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Dusty—on the ear as always—came wandering by, winked at me and said, "I measured it off just right, Skip."
The next day Early Wynn was beating us 1-0 in the last of the fifth. Two men were on and nobody was out when once again I sent Rhodes in to bat for Monte Irvin. This time the ball dropped into center field for a hit and the score was tied. Before the inning was over, we were leading 2-1.
Lucky Rhodes, huh? Sure. Lucky Rhodes went out to left field in place of Irvin, and in the seventh inning he hit one of Wynn's knucklers up to the roof of the football press box, 350 feet away. The Giants won 3-1, and Dusty had knocked in two of the runs and put the other into scoring position.
That wasn't the end of his day's work. When the Cleveland writers came marching in, Dusty was waiting with a cigar in his mouth and a beer in his hand. "I guess that was a cheap one, too?" he said.
In the third game I used him even earlier. In the third inning we were ahead of Mike Garcia 1-0, but the bases were loaded and I couldn't see any compelling reason to sit back and wait when I had a chance to break the game open right then. Dusty swung at the first pitch and hit a line drive into right field for two more runs.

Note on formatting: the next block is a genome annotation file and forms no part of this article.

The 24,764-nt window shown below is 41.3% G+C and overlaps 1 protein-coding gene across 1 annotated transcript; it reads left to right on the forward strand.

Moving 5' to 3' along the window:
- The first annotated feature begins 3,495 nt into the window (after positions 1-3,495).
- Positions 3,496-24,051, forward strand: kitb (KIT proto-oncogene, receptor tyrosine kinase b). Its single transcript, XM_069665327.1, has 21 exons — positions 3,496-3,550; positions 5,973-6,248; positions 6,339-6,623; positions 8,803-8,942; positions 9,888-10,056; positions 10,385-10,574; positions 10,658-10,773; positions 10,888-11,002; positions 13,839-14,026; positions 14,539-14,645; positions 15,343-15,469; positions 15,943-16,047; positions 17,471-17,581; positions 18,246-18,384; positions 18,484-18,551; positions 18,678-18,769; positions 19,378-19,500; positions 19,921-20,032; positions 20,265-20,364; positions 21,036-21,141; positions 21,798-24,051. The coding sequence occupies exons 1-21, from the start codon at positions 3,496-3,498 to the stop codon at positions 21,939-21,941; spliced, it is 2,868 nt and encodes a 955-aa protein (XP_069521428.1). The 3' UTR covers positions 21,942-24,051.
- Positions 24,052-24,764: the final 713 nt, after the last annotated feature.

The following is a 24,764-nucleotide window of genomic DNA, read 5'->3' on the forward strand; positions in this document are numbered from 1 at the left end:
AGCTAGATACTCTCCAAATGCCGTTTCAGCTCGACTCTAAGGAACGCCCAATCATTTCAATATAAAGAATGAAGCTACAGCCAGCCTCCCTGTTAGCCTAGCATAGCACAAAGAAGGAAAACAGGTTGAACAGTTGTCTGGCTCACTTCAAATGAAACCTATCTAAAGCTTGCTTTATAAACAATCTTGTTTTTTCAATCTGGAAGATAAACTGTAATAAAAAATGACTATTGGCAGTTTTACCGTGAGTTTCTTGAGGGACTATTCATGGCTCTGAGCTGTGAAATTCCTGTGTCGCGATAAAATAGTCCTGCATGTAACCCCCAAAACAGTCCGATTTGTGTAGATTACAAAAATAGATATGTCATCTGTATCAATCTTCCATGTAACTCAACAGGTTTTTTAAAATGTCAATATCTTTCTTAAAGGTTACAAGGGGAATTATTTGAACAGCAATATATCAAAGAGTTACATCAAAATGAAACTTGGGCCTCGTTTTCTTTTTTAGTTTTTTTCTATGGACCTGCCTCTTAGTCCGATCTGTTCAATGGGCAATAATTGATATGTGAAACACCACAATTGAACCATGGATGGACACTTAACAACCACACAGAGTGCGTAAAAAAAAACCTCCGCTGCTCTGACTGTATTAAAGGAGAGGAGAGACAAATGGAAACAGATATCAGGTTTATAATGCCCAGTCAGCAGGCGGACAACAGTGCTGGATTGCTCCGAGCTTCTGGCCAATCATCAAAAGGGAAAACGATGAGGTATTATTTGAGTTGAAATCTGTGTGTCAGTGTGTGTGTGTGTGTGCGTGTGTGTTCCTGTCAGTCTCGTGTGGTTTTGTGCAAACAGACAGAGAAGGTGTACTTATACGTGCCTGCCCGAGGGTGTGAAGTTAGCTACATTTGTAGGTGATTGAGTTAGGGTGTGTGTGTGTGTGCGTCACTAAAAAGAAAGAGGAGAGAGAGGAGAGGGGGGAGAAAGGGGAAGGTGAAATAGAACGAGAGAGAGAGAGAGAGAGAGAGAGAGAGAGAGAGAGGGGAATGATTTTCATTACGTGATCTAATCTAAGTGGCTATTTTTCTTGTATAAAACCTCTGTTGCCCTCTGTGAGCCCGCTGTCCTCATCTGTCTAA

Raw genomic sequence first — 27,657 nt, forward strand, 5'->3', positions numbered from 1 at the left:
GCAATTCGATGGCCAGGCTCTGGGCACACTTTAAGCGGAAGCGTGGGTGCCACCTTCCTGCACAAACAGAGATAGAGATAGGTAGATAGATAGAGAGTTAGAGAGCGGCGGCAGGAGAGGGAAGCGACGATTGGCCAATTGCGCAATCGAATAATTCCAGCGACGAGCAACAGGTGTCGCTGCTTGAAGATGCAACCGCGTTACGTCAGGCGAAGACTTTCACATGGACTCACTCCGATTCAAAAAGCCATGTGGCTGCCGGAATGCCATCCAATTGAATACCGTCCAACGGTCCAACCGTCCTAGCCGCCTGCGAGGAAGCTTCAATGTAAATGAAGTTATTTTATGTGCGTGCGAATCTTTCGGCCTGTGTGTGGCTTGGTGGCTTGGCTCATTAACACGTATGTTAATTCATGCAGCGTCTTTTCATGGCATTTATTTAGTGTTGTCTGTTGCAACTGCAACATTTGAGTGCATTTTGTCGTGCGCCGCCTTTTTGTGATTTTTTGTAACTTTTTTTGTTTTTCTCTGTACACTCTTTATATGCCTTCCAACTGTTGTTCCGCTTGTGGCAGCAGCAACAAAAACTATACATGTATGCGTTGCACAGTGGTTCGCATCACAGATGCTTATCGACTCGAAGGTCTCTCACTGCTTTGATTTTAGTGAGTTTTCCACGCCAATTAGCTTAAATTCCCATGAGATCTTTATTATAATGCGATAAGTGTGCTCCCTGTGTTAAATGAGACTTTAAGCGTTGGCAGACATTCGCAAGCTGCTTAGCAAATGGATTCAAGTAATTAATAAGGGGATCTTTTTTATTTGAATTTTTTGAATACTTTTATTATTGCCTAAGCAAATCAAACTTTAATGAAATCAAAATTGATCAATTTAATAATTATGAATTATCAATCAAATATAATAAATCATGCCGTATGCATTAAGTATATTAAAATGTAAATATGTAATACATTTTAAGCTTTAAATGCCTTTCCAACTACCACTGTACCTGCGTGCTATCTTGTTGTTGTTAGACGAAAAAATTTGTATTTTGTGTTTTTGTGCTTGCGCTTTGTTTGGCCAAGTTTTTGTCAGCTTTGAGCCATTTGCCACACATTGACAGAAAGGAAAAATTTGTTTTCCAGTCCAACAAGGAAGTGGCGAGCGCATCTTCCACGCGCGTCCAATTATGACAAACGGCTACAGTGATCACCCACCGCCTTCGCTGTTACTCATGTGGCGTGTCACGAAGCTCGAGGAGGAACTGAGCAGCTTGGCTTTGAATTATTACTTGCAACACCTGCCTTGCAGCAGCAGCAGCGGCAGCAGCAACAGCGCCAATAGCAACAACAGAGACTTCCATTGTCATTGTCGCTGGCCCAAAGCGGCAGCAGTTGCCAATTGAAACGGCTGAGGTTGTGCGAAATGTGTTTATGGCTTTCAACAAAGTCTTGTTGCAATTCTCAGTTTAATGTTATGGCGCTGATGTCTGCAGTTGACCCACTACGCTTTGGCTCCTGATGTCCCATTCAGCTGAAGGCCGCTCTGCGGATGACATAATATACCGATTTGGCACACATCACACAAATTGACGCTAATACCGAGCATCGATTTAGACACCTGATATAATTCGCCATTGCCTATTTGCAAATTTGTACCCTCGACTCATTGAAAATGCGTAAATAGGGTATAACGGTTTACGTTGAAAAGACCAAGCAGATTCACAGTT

Dusty was now four for four and had driven in seven runs—including seven of the last nine we had scored. While he was at it, he had broken or tied four World Series records for pinch hitting.
And that wasn't the only thrill he gave us. Remember, I had to put Dusty out in left field after he pinch-hit for Irvin in the second game. I had a standing rule with Mays: "Any time a ball goes up in the air, don't let him get tangled up with it. Go around him, if you have to, but catch it." The game ended with the tying runs on base, and Vic Wertz at bat. And all Wertz had been doing was powdering everything we threw up to him. He started by hitting two long fouls over the right-field fence, and then he hit one a ton into left-center. But it's in the park and all is right with the world because Mays is racing over. And then I see Rhodes coming into the scene, pounding his glove and driving Mays away. Oh, no! I dropped down on my knees and covered my head. I couldn't look. I couldn't bring myself to open my eyes until my coaches were grabbing me and screaming that Rhodes had caught it.
When I got to the clubhouse door, Dusty was waiting for me with a big smile on his face. "What were you worried about, Skip? I had it all the way."